Well, looks like another sacred truth has been shattered. Bees eat beefy little microbes as part of their regular diet. Never again will I stand in front of a class of new beekeepers and implore them to marvel at the wonderful fact that bees get all their nutrition from flowers: carbohydrates from nectar; protein (and vitamins and minerals) from pollen. Apparently, the “meat” of microorganisms also makes up an important part of a bee’s lunch.
I was just getting over the unrelated bacterial facts that (1) our bodies contain ten bacteria for each human cell; and, (2) bacteria thrive in oppressive heat and pressure kilometres below the Earth’s surface. Well, if they are everywhere, and if they exist in nearly infinite numbers, I guess our bees couldn’t avoid eating a few.
But this Scientific American magazine article, reporting on this bit of research, suggests that bees actually need the meat that microbes provide. They seek it out. If you keep bees long enough, you’ll believe almost anything about them. Many of us have seen how a starving colony of honey bees will cannibalize its brood (eating the youngest first). It’s a dirty little secret that we don’t share in public (except on bee blogs). Bees were never strictly vegetarians, and we knew it all along. But bee cannibalism is one of those things we can accept – the brood was going to die anyway and maybe the colony will survive. Sort of like eating the seed corn during a deep famine, or participating in the Donner Expedition. But this latest news is new and unsettling. For me at least.
Prarthana Dharampal and Shawn Steffan, both at the Madison branch of the University of Wisconsin, found that bees eat enough microbes to qualify as omnivores – animals that consume both plants and animals. In fact, Dharampal speculates that bees who are collecting pollen may actually be foraging for microbes – a good place to find micro-organisms is pollen. If this theory is substantiated, my head will hurt adjusting to another new reality.
Part of the University of Wisconsin team’s experiments included feeding sterilized pollen to mason bee larvae. A control group of bees received regular, microbe-contaminated pollen. The larvae fed sterile pollen ate the same pollen with its array of lipids and vitamins and minerals, but with none of the ‘germs’. The larvae that were fed the ‘clean’ food soon died.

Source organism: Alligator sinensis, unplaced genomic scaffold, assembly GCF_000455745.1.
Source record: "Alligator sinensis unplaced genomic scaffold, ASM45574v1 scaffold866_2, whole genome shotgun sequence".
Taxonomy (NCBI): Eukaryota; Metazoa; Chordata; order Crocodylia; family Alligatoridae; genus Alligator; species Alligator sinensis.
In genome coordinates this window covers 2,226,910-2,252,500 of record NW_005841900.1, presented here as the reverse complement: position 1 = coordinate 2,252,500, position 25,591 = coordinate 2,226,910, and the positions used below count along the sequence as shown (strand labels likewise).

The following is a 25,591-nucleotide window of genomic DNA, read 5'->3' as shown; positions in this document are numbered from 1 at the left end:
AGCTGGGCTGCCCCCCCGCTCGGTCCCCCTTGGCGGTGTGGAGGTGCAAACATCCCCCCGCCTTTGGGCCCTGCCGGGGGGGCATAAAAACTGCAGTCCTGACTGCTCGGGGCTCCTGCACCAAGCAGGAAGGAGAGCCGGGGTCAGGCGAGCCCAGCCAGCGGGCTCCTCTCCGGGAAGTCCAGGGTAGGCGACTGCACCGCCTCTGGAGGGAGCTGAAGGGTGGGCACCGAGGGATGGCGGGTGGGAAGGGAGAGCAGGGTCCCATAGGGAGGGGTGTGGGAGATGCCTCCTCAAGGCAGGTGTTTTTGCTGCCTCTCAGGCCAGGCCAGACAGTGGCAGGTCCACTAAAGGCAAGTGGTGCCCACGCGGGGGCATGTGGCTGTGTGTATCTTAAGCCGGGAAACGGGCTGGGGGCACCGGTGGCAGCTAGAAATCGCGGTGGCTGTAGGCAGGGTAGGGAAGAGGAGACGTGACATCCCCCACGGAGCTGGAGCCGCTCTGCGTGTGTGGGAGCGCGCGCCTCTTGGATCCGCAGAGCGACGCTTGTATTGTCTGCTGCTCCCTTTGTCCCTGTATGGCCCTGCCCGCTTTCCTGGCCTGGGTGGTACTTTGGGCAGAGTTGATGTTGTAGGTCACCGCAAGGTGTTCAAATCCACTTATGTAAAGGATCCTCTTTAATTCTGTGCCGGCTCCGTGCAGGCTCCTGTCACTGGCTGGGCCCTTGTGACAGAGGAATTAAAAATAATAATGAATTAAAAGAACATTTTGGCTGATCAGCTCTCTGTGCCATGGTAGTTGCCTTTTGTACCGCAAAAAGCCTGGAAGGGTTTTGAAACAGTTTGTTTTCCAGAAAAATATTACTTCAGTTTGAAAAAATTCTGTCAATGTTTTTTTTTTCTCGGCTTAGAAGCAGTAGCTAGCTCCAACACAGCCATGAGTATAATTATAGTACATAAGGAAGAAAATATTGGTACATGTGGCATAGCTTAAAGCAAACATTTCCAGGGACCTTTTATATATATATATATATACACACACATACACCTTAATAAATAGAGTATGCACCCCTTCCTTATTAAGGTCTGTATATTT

But wait – there’s more. Some are speculating that the damage we are unintentionally doing to the environment is killing the nutritious microbes that live on plants that are visited by bees. Is this yet another factor making life unlivable for bees?
While I hadn’t thought about this particular facet before, I did know that we (and plants) cannot absorb the nutrients in our food without a healthy microbiome… (That’s the collective name for all the little critters you’ve been feeling squeamish about, Ron; )
One (smaller) field that I pass by quite regularly retained that ‘dead’ appearance for several years after its first application (which was obviously an overdose) of RoundUp and, even though it was left fallow for 4-5 years afterward, nothing grew there – not a thing – except a few clumps of Tolerant Dandelion… That piece of property was eventually severed off and houses were built instead… Anyway, this particular piece of land set me to looking at satellite photos of the area and I started to notice what I call a ‘scorched earth’ colour of the soil in farm fields that I knew to be/or have been under cultivation here in southern Ontario with ‘RoundUp Ready’ crops. Have a look, and I’m sure you’ll see what I mean…
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Great points about scorched earth. Our bodies look the same without our friendly bacteria.
No – not squeamish at all, just upset that I have to change what I teach. I’m actually quite proud of the ten trillion microbes who have chosen to live inside me. I feed them very well. I’d give them all names if I had time.
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